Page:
At the gateway to the Indiana Dunes National Lakeshore you can find the Dorothy Buell Memorial Visitor Center, located in Porter, Indiana. Used by not only the Indiana Dunes National Lakeshore, but also the Indiana Dunes State Park and the Porter County Convention, Recreation, and Visitor Commision, a visitor can find information on all things Indiana. The visitor center was named for Dorothy Buell (1886-1977), an active proponent in the 1950’s and 60’s for federal protection of the Indiana Dunes. In 1966 President Lyndon Johnson signed the bill that established the national park (reference ).
The landscaping surrounding the visitor center is mostly inspired by the surrounding natural landscape, including a recreated prairie, a rain garden, bio-swales, and landscape beds with a mix of regionally native and exotic species. The landscape architects of record for the project are Williams Creek Consulting, of Indianapolis.
The Rain Garden
The rain garden is located along the west side of the visitor center, facing the street (Indiana 49). This area and other areas were planted with the help of volunteers from Save the Dunes in 2009. The garden is essentially a vegetated ditch (aka. swale, or bio-swale) that collects rainwater runoff from the adjacent parking lots and roof of the building, helping to clean the runoff of pollutants, including suspended sediment, before it enters the nearby creek and ultimately Lake Michigan, as well as allowing some of the runoff to percolate into the sandy soil. A nearby interpretive sign explains the process as well a data sheet that can be found by clicking here.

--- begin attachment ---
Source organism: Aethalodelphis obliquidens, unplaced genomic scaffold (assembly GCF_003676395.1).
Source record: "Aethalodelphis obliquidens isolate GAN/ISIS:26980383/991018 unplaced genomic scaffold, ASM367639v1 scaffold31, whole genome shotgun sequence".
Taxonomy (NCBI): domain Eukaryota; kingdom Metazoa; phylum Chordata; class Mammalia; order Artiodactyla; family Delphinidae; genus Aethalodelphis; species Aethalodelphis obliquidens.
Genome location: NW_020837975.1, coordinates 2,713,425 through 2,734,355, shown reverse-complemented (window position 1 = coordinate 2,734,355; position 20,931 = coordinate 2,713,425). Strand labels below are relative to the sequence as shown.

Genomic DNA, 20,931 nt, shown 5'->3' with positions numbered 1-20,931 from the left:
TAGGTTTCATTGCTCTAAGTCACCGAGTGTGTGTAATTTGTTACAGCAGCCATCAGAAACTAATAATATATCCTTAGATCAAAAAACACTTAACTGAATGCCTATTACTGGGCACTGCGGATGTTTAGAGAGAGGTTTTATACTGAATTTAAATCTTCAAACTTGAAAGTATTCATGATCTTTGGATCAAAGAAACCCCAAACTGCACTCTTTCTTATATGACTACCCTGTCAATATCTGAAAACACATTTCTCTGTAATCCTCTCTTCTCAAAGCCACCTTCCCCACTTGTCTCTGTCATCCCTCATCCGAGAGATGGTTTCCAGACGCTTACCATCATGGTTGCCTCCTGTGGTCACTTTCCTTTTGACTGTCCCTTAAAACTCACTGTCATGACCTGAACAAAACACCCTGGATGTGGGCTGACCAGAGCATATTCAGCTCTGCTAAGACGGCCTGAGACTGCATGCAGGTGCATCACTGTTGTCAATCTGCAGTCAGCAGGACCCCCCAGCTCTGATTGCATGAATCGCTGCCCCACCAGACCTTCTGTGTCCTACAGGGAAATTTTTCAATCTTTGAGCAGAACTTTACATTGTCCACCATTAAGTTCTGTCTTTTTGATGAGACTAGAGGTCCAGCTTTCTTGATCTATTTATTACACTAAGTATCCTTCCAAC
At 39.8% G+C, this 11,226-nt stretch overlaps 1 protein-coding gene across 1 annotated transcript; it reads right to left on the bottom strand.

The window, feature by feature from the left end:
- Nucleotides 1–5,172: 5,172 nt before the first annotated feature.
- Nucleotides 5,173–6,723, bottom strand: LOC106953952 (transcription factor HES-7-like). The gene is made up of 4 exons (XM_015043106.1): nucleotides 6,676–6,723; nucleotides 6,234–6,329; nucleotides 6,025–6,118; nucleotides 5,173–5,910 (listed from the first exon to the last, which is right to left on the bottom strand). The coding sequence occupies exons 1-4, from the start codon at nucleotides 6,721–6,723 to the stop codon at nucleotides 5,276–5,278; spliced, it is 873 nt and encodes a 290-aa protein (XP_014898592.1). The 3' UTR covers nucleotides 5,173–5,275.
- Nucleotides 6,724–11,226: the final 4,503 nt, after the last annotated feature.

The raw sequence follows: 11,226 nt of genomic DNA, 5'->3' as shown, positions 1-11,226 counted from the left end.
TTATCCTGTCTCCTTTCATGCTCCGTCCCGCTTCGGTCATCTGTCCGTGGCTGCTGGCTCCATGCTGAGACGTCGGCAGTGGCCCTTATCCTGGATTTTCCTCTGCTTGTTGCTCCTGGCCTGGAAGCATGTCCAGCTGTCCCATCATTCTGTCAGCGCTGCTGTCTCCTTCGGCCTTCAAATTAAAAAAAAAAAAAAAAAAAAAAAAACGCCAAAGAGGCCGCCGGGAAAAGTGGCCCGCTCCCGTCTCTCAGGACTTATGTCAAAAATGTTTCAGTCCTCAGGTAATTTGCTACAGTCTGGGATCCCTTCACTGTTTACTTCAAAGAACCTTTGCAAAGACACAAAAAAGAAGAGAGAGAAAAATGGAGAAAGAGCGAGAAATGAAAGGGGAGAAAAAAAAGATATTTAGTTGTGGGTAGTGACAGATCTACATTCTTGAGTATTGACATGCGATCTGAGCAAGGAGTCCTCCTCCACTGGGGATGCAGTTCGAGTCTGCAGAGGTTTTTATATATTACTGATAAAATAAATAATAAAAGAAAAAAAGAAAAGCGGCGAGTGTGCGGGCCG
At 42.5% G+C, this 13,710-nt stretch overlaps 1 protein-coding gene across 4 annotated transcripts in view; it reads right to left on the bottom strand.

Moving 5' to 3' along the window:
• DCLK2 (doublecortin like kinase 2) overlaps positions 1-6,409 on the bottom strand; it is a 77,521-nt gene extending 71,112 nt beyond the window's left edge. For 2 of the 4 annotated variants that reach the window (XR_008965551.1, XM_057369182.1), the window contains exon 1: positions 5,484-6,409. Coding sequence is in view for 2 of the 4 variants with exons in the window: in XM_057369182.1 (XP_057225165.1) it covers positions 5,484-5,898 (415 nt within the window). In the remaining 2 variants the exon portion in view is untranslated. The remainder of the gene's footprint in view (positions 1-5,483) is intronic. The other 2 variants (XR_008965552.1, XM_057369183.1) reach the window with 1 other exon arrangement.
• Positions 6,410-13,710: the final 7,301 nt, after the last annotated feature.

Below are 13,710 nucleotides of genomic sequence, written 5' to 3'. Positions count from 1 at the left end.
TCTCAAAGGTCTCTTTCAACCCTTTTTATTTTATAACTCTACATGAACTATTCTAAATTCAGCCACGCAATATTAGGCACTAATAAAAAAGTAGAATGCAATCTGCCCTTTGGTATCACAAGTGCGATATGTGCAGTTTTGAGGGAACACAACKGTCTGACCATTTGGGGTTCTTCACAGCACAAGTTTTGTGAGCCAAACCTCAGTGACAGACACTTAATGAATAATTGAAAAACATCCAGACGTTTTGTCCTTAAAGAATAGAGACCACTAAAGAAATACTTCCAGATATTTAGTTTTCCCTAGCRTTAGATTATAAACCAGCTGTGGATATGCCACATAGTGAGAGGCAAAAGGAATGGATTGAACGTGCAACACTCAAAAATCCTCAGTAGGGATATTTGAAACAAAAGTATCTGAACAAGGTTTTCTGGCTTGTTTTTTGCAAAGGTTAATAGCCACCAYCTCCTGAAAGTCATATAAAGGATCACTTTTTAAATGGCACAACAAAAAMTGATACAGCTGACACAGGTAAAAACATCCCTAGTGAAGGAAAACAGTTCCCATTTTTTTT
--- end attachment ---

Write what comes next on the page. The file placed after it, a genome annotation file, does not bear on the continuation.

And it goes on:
Some of the plantings seen below in the rain garden, include the pink flowered Beebalm (Monarda fistulosa), White Pine, Willows, as well as dune grasses and Rattlesnake Master (Eryngium yuccifolium) in the upper portions of the plantings.
The designed (more formally laid out) landscape beds are a bit hit or miss. The Joe-Pye-Weed pictured above was also mislabeled as an aster, which is unfortunate, since part of this garden’s mission is education. Also the salvia planted in front of it, which has nice blue flowers in June, is native to Europe and Asia; so while very attractive in bloom, Blue Mist Flower, (Conoclinium coelestinum, formally a Epatorium) a native to the Lower Midwest would have been a more appropriate choice for a native plant garden.
In the bed pictured above someone felt the need for a sign instructing whomever maintains the site, not to mow beyond the plastic edging. I’m not sure that it is needed, but it is a bit discouraging to anyone who might want to try these plants in their own yard .. are they “pretty weeds” or are they appropriate native landscape plants? The Butterfly Milkweed (Asclepias tuberosa) in the foreground has awesome, bright orange, flowers in June and July, but can look a bit tired after blooming, (and does not like to be heavily mulched, as these are – their crowns tend to rot out.) It may have been nice to interplant them with some native grasses, such as Junegrass (Koleria) or Prairie Dropseed (Sporobolis), the fern planted in full sun, next to a brick building may also have been better thought out. The Mountain Laurel shrubs (Kalmia latifolia), an East Coast native, were is bloom during this July visit and seem to be doing well, however.